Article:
It’s been about four months or so since I last baked this cake, and I found myself craving it again last night, rattling around in the pantry to see if we had any marmalade. (This cake will not be ignored, even at ungodly hours.) Orange-polenta cake is rustic and sophisticated all at once, neither too rich nor too sweet, with an emphatic texture: my personal holy grail for desserts.
The recipe comes from Ottolenghi, a serenely chic series of bakery-restaurants in London with a Mediterranean bent. (I have my eye firmly fixed on Ottolenghi’s equally serene and chic cookbook, waiting patiently for my husband to lift the moratorium he ever-so-gently placed on cookbooks at our house. I’ve maxed out our kitchen shelves. And cupboards.)
The ground almonds and polenta provide a beautiful coarse-grained quality to the crumb, and the cake’s elegant caramel and citrus flavors elevate it from homey and rough-hewn to quietly refined. Orange flower water (a distillation of bitter orange blossoms used in Mediterranean desserts and classic cocktails) offers just a hint of floral perfume. Substitute 1 tsp water and 1 tsp orange juice if you can’t find it easily.
If you’ve never prepared a caramel on the stove before, this recipe is the perfect place to start, with just a small amount of sugar and an addition of butter to keep it pliable. Wear oven mitts and keep some ice water nearby (sugar burns wicked crazy hot, friends) in case of an unlikely splatter. And if the caramel burns or goes wonky on you, simply clean out your pot and try again. (Fill up with water and boil off any sticky caramel residue. Works like a charm, no scrubbing today!) You’ll get the hang of it.
For entertaining, prepare the orange-polenta cake a day ahead (wrap tightly and leave out at room temperature) and glaze it just before serving. It’s a clever addition to any Cal-Med menu, and can be served warm, which only adds to its charms. A slice of leftover cake with a cup of tea makes a very special treat for breakfast.
Okay, two slices, but who’s counting?
Orange Polenta Cake
adapted from Ottolenghi: The Cookbook
for caramel layer:
- 1/2 C superfine granulated sugar (see note)
- 2 Tbsp water
- 2 Tbsp unsalted butter, cut into pieces
- 2 navel oranges
- 1 3/4 sticks unsalted butter, softened
- 1 C superfine sugar
- 3 large eggs
- 2 tsp orange-flower water, (or 1 tsp water + 1 tsp orange juice)
- 1/2 C all-purpose flour
- 1 tsp baking powder
- 1/2 tsp salt
- 2 C ground almonds (7 oz)
- 2/3 C dry quick-cooking polenta
for the glaze:
- 1/4 C marmalade
- 1 Tbsp water
Preheat oven to 350 degrees. Lightly butter a 9″ cake pan (round or square) and line with parchment.
In a small saucepan, add the sugar and water, scraping up any sugar from the bottom of the pan with a wooden spoon. Over medium heat bring to a boil, swirling occasionally and without stirring, so that the caramel colors evenly. Take the caramel to a dark amber, the color of an old penny. Quickly take off the heat and add butter (it will foam up) and stir with a wooden spoon. Put back on medium heat for a few seconds, stirring. Quickly pour caramel into the prepared cake pan, tilting so it coats as evenly as you can get it.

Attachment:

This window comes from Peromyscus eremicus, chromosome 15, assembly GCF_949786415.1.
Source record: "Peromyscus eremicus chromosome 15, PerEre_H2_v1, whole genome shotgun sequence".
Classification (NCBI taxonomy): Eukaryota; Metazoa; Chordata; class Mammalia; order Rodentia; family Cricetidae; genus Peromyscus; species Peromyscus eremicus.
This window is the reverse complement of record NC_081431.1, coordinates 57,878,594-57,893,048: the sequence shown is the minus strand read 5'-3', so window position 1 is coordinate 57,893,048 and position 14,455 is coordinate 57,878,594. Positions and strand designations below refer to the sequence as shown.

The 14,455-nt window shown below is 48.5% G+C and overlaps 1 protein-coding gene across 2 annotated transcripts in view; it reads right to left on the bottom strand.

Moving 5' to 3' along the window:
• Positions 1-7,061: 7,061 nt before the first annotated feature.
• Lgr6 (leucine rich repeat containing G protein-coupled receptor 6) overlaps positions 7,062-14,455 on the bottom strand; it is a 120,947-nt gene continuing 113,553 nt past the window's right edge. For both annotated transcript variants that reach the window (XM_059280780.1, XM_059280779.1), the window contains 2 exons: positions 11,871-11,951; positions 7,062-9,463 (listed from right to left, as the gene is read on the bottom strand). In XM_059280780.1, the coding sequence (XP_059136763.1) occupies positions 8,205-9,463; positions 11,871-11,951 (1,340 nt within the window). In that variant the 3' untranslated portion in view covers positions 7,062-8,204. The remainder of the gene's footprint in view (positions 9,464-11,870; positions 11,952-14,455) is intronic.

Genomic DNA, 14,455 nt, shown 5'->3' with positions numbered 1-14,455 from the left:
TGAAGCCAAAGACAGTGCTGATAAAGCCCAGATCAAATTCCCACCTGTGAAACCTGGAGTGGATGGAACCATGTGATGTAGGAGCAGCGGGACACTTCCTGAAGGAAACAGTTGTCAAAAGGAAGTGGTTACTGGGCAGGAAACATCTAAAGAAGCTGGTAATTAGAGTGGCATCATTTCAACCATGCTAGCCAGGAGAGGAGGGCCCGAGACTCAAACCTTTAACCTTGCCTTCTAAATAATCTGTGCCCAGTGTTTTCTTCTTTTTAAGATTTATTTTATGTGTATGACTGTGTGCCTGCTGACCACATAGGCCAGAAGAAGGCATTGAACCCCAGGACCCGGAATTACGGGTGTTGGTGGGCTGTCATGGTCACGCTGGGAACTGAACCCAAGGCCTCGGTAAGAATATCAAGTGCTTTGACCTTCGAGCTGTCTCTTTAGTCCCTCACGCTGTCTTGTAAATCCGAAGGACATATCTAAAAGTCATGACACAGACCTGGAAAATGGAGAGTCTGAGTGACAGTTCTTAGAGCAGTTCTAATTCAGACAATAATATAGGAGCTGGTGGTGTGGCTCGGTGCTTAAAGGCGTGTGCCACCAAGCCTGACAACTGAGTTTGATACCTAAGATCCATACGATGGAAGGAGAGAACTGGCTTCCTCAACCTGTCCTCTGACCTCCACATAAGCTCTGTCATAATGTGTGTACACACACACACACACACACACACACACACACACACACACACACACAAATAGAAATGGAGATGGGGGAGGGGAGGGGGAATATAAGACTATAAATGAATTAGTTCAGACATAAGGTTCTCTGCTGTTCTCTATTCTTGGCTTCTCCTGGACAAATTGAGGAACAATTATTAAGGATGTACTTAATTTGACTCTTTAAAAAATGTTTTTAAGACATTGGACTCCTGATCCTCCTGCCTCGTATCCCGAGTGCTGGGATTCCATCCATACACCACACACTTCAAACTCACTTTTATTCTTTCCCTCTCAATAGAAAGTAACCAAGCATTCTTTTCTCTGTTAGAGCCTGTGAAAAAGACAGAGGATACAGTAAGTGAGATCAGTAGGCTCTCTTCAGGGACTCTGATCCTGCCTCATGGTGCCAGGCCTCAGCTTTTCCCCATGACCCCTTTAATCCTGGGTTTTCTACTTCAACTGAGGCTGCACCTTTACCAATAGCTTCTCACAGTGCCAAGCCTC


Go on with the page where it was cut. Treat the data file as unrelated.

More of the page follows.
Grate zest from the oranges and reserve. With a paring knife, cut away the peel, including the white pith layer. Cut citrus in 1/4″ slices, crosswise. Arrange on top of the caramel.
Prepare the cake: with the paddle attachment of an electic mixer, beat the butter and sugar until light and creamy. Add eggs, one at a time, scraping down the sides of the bowl with a spatula after each addition. Mix in orange-flower water and reserved zest.
In a medium bowl, add polenta and almond meal. Sift in flour. Add baking soda and salt; whisk to combine. With the mixer on low, add the dry mixture until just combined.
Spread batter over the caramel-orange layer. Bake until a toothpick comes out clean from the center, about 1 hour. Cool in the pan 5 minutes. Invert onto a wire cooling rack or a cake plate. Remove parchment.
For glaze, heat marmalade and 1 Tbsp water until smooth. Brush on top of the cake. Serve warm or at room temperature.
Note: you can make your own superfine sugar by pulsing granulated sugar in a food processor; be sure to measure after you process, as it will affect the volume.
PS: In other news, voting wraps up tomorrow (9/23, 6 pm PST) for the first round of Foodbuzz’s Project Food Blog 2010 (check out my entry profile here to cast a vote for “Readers Choice”; Foodbuzz will ask you to register to participate). I’d like to extend my thanks for all the lovely things you lovely people have said, in print and in person, about this little blog of mine. It’s been very encouraging, and I appreciate it!